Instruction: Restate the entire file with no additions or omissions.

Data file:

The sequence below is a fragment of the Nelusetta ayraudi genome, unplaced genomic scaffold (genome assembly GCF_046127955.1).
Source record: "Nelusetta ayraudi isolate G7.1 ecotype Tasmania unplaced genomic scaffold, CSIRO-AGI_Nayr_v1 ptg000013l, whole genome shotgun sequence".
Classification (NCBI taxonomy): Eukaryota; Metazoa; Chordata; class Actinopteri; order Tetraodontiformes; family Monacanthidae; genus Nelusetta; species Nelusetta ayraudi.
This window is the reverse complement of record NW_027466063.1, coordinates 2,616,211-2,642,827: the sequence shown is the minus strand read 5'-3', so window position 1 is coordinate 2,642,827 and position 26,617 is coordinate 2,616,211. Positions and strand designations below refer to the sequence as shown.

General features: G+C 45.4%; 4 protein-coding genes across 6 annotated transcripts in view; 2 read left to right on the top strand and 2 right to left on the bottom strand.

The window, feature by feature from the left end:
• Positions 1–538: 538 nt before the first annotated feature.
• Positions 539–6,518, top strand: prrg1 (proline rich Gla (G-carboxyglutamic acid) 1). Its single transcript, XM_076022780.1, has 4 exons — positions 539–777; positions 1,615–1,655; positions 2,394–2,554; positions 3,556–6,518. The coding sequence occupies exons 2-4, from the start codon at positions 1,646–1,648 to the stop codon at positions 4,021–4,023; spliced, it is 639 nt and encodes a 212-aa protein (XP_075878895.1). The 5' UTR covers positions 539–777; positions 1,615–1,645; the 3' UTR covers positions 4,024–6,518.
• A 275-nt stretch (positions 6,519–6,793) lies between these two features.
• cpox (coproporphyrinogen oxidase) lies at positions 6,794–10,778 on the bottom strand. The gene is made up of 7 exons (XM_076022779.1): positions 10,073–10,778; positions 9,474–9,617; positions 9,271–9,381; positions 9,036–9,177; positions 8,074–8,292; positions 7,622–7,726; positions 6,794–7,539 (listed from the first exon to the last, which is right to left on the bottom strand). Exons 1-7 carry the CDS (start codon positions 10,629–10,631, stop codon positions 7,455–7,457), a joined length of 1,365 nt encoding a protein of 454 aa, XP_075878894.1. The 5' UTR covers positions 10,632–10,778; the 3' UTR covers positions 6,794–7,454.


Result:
The sequence below is a fragment of the Nelusetta ayraudi genome, unplaced genomic scaffold (genome assembly GCF_046127955.1).
Source record: "Nelusetta ayraudi isolate G7.1 ecotype Tasmania unplaced genomic scaffold, CSIRO-AGI_Nayr_v1 ptg000013l, whole genome shotgun sequence".
Classification (NCBI taxonomy): Eukaryota; Metazoa; Chordata; class Actinopteri; order Tetraodontiformes; family Monacanthidae; genus Nelusetta; species Nelusetta ayraudi.
This window is the reverse complement of record NW_027466063.1, coordinates 2,616,211-2,642,827: the sequence shown is the minus strand read 5'-3', so window position 1 is coordinate 2,642,827 and position 26,617 is coordinate 2,616,211. Positions and strand designations below refer to the sequence as shown.

General features: G+C 45.4%; 4 protein-coding genes across 6 annotated transcripts in view; 2 read left to right on the top strand and 2 right to left on the bottom strand.

The window, feature by feature from the left end:
• Positions 1–538: 538 nt before the first annotated feature.
• Positions 539–6,518, top strand: prrg1 (proline rich Gla (G-carboxyglutamic acid) 1). Its single transcript, XM_076022780.1, has 4 exons — positions 539–777; positions 1,615–1,655; positions 2,394–2,554; positions 3,556–6,518. The coding sequence occupies exons 2-4, from the start codon at positions 1,646–1,648 to the stop codon at positions 4,021–4,023; spliced, it is 639 nt and encodes a 212-aa protein (XP_075878895.1). The 5' UTR covers positions 539–777; positions 1,615–1,645; the 3' UTR covers positions 4,024–6,518.
• A 275-nt stretch (positions 6,519–6,793) lies between these two features.
• cpox (coproporphyrinogen oxidase) lies at positions 6,794–10,778 on the bottom strand. The gene is made up of 7 exons (XM_076022779.1): positions 10,073–10,778; positions 9,474–9,617; positions 9,271–9,381; positions 9,036–9,177; positions 8,074–8,292; positions 7,622–7,726; positions 6,794–7,539 (listed from the first exon to the last, which is right to left on the bottom strand). Exons 1-7 carry the CDS (start codon positions 10,629–10,631, stop codon positions 7,455–7,457), a joined length of 1,365 nt encoding a protein of 454 aa, XP_075878894.1. The 5' UTR covers positions 10,632–10,778; the 3' UTR covers positions 6,794–7,454.